24 Feb 2015, 00:00
Sören Amelang

Energy ministry wants market forces to secure power supply

The energy ministry does not want to pay utilities to keep conventional power plants on reserve for times of scarcity in a pending redesign of the power market in Germany. “We will propose not to intervene," said Rainer Baake, State Secretary at the ministry. A market-based approach would ensure the most efficient solutions are found to secure a safe and stable energy supply without government intervention, said Baake. This would coordinate the fluctuating generation from renewable energy sources and demand in innovative ways, he explained at a conference organised by the German Association of Energy and Water Industries (BDEW).

Baake’s remarks imply once again that a fully-fledged so-called capacity market will not be included in the ministry’s proposal for a redesign, which is due in the spring. The ministry published a green paper in October, outlining possible reforms to the power market as the next major step in the Energiewende or energy transition. The paper includes various models for capacity mechanisms that would pay conventional power plants to ensure that capacity is available for times when power from fluctuating renewable energy sources fails to meet demand. A period of consultation on the proposals is due to finish by the end of the month and the ministry will publish its proposal between Easter and the summer, according to Baake. Both energy minister Sigmar Gabriel and Chancellor Angela Merkel have expressed scepticism over capacity markets that would mean payments for unprofitable fossil-fuel power stations that can smooth out fluctuating power supply from renewable sources.

At the same event, Hildegard Müller, chair of BDEW, renewed her association's demand for the addition of a decentralised capacity market where security of supply is traded. The BDEW, where almost all owners of conventional power plants are organised, and the VKU, the German Association of Local Utilities, are both in favour of this model. It would introduce "capacity certificates", whose price should rise at times of power scarcity, providing incentives to invest in additional capacities.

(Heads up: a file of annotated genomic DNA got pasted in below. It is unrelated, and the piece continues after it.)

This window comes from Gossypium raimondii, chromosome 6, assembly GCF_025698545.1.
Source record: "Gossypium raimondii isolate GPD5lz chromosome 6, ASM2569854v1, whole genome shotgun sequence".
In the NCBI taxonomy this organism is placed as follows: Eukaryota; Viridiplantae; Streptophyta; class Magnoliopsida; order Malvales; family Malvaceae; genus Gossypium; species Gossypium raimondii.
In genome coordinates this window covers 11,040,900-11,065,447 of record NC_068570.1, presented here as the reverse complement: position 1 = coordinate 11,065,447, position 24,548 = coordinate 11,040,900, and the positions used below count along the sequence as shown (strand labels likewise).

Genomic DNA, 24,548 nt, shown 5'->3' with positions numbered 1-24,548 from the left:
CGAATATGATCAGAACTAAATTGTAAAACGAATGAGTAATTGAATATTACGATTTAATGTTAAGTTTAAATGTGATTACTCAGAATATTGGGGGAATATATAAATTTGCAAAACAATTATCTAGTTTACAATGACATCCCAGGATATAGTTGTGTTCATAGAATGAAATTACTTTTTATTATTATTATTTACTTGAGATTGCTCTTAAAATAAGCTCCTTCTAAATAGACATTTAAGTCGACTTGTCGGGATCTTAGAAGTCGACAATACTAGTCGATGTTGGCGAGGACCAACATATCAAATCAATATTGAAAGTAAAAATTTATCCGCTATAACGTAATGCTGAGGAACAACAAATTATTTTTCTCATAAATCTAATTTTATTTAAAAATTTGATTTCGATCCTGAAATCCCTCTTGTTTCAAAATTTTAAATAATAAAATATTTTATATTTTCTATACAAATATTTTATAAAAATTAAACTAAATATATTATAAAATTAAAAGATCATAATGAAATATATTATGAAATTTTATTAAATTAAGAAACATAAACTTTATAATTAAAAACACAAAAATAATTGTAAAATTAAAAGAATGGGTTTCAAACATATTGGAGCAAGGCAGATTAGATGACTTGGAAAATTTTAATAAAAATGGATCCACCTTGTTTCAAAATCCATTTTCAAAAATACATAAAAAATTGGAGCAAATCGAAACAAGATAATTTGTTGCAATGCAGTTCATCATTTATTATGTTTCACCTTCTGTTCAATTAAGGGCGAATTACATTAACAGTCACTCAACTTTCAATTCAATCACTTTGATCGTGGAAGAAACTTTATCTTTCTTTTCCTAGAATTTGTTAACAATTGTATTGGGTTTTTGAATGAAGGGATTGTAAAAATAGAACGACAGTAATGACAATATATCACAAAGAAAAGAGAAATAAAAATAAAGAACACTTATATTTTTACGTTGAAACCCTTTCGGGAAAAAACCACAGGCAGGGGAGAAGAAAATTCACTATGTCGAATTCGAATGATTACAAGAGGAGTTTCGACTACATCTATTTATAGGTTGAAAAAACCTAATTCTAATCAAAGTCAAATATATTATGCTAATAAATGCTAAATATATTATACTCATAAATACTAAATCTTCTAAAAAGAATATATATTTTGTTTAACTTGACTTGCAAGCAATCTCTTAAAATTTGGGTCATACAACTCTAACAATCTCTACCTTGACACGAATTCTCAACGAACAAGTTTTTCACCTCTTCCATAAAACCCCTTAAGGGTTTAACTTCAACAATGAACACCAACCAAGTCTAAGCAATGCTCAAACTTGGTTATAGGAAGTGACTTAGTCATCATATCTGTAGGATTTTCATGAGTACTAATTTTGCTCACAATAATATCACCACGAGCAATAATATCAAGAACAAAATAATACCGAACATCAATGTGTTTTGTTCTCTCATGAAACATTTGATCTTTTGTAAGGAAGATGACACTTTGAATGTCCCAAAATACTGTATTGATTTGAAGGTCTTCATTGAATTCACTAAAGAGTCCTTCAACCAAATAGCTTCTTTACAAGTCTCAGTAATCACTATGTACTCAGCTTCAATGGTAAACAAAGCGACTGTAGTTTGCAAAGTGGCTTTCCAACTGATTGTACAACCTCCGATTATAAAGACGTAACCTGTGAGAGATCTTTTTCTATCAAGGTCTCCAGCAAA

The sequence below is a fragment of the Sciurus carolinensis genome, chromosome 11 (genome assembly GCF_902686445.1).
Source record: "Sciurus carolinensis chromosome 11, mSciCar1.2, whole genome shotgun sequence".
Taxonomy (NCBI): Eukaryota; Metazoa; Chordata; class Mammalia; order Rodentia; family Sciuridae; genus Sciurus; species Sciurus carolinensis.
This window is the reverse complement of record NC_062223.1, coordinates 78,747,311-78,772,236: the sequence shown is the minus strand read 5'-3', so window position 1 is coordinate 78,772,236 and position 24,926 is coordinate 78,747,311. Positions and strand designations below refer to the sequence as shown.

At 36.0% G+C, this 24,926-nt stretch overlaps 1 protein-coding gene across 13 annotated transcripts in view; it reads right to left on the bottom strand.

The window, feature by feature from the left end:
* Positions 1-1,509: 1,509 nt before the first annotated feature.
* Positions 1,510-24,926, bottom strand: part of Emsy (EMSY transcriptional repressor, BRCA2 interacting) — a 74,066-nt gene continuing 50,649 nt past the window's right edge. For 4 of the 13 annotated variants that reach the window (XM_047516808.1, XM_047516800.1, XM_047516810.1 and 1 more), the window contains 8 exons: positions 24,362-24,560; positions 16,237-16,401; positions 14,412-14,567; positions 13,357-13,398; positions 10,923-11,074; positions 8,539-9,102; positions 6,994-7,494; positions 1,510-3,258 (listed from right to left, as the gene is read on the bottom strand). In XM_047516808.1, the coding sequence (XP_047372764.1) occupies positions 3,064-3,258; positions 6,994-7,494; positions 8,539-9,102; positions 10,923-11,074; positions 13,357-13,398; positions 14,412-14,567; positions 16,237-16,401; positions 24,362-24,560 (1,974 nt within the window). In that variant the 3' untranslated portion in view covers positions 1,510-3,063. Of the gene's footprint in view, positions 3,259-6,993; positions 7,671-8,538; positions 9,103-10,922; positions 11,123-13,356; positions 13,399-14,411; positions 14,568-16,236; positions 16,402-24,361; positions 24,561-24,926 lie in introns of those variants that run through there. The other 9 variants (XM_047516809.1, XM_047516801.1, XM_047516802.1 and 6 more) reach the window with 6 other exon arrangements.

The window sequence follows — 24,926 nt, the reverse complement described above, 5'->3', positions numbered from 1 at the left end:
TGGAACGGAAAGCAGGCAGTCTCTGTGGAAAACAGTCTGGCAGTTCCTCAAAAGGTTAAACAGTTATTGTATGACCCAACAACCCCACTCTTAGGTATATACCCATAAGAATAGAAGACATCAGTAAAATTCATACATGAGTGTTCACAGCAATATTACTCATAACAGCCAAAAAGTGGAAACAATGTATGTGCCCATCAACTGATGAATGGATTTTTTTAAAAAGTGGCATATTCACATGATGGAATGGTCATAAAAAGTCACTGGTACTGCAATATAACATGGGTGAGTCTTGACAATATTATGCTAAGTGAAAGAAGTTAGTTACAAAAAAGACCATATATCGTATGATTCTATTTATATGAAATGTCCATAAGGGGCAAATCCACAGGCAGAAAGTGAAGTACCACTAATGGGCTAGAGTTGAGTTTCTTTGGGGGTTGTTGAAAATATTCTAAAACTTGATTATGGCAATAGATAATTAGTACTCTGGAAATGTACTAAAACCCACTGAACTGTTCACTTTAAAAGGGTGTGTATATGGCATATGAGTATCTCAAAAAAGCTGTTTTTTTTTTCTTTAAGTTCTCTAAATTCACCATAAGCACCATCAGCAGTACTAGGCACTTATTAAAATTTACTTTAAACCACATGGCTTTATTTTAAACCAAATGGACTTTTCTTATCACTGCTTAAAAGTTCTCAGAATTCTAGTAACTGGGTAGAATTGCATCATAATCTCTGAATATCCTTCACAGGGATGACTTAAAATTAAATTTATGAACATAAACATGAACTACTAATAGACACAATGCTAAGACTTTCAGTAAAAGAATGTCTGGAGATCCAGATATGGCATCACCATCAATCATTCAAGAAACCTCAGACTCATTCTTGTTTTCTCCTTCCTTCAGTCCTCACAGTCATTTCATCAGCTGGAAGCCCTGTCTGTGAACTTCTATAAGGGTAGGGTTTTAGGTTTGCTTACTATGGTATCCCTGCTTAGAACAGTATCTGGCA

Baake said Germany needed to take a landmark decision regarding the redesign of the power market. A market-based approach would only work with a legal guarantee to rule out state interventions – such as a cap to prevent soaring power prices on the market at time of supply shortages – in order to give investors total confidence for investment decisions, explained Baake. Any intervention in the market mechanisms or even insecurity about future policies would block necessary investments to secure supply and thus make a capacity market necessary. The redesign required a clear commitment to one of the two models, according to Baake. “You can’t cherry-pick between the two models.” Faced with the question whether voters would approve of strongly fluctuating electricity prices on the exchange, Baake stressed households would not be affected at all because they would only pay the price stipulated in their contract with their utility.

 A market-based approach would also fit much better to a European-wide energy market than a capacity market, Baake argued. Because small neighbouring countries can buy power in Germany, they could safely rely on a German capacity market to effectively cap prices, which would stifle their incentive to innovate.

Read CLEW’s dossier on power market reform here.

Read CLEW’s factsheet on capacity markets around the world here.

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